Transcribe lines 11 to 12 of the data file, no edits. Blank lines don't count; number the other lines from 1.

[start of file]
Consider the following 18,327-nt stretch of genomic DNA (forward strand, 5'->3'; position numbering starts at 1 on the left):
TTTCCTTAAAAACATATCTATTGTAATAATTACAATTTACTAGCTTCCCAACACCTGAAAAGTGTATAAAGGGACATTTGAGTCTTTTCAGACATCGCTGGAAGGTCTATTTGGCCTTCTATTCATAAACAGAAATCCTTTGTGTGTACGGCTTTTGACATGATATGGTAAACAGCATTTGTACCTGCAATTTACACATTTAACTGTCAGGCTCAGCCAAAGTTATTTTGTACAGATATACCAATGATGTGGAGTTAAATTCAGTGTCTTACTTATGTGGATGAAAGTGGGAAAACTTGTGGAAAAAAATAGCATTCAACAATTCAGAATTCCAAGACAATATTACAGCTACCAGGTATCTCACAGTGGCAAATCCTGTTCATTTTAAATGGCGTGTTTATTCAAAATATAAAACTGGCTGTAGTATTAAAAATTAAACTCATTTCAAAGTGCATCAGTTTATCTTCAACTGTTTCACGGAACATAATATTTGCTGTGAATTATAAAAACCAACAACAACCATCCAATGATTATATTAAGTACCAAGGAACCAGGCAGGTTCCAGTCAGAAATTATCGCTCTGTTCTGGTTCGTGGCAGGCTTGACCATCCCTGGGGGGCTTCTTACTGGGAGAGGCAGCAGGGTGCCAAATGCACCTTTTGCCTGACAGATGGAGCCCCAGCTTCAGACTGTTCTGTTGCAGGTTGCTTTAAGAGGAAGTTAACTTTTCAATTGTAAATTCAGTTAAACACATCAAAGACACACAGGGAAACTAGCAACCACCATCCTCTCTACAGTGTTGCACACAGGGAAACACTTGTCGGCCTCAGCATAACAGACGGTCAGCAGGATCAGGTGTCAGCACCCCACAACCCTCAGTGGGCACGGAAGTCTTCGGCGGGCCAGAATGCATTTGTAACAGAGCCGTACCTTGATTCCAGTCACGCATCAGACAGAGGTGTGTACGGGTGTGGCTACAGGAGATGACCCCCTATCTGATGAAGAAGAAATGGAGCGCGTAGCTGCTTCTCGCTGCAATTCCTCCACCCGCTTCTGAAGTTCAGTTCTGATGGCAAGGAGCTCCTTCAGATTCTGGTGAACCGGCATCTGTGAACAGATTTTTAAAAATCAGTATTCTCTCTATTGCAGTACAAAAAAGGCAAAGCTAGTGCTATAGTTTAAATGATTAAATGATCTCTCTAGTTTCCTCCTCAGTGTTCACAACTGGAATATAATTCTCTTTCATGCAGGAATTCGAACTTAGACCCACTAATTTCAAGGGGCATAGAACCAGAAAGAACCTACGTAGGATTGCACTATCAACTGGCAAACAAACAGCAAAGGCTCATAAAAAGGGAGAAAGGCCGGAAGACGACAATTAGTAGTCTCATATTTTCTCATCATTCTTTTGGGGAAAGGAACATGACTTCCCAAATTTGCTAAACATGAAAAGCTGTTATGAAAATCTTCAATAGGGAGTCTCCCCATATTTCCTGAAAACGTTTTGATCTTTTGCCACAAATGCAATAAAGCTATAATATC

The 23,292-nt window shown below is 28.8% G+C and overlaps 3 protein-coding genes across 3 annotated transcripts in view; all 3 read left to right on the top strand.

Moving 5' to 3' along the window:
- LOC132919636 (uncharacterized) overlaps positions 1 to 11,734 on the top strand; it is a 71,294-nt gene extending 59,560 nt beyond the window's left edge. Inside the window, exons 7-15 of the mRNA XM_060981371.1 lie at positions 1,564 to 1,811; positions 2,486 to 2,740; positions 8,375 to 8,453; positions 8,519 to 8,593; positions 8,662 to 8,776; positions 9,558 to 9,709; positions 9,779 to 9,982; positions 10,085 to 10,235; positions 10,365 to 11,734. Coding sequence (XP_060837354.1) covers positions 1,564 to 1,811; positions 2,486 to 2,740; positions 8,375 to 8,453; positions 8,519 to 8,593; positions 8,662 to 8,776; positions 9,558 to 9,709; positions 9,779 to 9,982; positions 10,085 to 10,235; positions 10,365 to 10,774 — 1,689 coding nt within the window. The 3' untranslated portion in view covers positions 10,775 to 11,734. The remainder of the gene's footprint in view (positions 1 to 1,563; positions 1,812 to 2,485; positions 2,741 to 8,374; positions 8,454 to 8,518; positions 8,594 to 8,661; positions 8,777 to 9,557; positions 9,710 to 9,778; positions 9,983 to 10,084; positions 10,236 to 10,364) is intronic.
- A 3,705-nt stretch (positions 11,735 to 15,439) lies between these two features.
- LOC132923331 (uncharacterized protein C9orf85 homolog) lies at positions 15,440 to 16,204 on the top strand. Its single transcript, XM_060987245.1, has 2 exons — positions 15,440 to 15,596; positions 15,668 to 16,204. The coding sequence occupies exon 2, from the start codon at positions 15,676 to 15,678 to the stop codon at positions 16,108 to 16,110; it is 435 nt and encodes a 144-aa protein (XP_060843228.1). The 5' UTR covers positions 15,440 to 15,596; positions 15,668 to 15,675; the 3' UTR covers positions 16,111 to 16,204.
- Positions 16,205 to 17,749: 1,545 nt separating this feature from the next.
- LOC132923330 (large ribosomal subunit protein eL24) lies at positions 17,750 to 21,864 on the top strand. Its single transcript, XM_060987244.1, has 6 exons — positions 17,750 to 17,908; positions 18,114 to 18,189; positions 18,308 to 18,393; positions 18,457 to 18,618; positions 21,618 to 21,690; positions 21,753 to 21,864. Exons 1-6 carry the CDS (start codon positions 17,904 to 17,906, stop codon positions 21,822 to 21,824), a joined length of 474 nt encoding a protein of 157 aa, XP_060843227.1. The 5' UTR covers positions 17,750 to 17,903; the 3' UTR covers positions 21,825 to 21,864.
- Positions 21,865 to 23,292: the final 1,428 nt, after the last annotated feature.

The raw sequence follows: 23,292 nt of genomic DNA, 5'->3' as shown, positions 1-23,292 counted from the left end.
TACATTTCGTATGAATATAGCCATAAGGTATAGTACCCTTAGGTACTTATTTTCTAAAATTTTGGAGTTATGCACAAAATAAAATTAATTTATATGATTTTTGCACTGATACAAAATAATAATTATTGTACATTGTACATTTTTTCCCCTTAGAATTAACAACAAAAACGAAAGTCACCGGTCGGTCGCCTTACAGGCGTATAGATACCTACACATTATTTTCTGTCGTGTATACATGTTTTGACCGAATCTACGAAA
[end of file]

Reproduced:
The raw sequence follows: 23,292 nt of genomic DNA, 5'->3' as shown, positions 1-23,292 counted from the left end.
TACATTTCGTATGAATATAGCCATAAGGTATAGTACCCTTAGGTACTTATTTTCTAAAATTTTGGAGTTATGCACAAAATAAAATTAATTTATATGATTTTTGCACTGATACAAAATAATAATTATTGTACATTGTACATTTTTTCCCCTTAGAATTAACAACAAAAACGAAAGTCACCGGTCGGTCGCCTTACAGGCGTATAGATACCTACACATTATTTTCTGTCGTGTATACATGTTTTGACCGAATCTACGAAA